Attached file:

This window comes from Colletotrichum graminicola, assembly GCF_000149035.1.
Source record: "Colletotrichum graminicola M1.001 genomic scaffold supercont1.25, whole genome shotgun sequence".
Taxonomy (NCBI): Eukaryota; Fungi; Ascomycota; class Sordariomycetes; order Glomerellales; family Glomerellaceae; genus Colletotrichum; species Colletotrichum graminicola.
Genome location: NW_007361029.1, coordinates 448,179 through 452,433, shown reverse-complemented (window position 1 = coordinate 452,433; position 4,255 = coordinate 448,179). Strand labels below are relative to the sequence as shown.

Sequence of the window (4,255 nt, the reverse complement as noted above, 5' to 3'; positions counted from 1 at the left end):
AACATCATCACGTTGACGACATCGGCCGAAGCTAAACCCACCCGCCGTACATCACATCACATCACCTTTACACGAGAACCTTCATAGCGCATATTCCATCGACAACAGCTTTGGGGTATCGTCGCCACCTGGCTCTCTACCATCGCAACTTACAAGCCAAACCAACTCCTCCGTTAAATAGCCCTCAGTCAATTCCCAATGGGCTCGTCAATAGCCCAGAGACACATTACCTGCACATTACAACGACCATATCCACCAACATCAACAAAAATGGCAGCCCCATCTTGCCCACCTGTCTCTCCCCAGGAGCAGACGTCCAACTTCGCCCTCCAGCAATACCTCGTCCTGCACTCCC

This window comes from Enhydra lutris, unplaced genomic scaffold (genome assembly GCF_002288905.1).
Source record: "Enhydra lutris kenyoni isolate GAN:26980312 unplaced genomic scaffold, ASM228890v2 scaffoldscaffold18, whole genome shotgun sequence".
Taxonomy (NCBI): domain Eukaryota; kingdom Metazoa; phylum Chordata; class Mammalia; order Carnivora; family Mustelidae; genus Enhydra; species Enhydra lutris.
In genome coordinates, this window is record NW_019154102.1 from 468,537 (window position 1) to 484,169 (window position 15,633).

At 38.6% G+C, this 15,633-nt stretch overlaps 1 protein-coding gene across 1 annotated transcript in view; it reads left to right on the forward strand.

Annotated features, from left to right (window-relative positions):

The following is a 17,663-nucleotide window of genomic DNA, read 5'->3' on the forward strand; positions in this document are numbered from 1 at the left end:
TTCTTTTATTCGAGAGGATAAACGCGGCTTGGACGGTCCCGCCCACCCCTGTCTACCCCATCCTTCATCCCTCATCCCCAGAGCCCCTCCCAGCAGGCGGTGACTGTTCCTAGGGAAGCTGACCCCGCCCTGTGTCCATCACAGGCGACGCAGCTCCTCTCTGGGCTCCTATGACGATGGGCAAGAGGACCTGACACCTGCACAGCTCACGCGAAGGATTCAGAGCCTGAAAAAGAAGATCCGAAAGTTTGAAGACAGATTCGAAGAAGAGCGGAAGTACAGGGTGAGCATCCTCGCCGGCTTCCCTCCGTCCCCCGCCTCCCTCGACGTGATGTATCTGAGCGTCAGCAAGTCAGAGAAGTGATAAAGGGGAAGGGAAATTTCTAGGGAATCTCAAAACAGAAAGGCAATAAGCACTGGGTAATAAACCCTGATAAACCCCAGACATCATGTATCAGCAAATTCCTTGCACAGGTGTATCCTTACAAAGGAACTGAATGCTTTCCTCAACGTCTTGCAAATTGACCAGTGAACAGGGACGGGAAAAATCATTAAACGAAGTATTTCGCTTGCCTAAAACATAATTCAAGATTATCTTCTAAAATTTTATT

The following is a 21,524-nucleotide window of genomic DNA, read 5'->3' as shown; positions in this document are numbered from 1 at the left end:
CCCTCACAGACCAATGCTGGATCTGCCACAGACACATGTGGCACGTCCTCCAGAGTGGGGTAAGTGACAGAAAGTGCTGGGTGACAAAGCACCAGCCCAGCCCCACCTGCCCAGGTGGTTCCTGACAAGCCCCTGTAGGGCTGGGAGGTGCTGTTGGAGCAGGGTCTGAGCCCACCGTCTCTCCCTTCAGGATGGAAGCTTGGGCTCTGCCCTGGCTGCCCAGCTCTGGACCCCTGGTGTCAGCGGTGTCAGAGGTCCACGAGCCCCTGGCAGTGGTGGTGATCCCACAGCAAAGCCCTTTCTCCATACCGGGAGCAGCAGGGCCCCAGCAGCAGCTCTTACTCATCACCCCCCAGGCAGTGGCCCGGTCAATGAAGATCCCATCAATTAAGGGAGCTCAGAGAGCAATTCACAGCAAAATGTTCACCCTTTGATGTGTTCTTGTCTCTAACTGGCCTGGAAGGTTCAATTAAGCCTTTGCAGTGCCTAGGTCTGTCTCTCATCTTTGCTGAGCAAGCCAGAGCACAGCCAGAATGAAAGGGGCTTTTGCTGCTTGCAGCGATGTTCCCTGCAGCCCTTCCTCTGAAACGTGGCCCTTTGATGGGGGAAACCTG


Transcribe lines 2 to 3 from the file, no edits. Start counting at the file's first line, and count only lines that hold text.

Source record: "Colletotrichum graminicola M1.001 genomic scaffold supercont1.25, whole genome shotgun sequence".
Taxonomy (NCBI): Eukaryota; Fungi; Ascomycota; class Sordariomycetes; order Glomerellales; family Glomerellaceae; genus Colletotrichum; species Colletotrichum graminicola.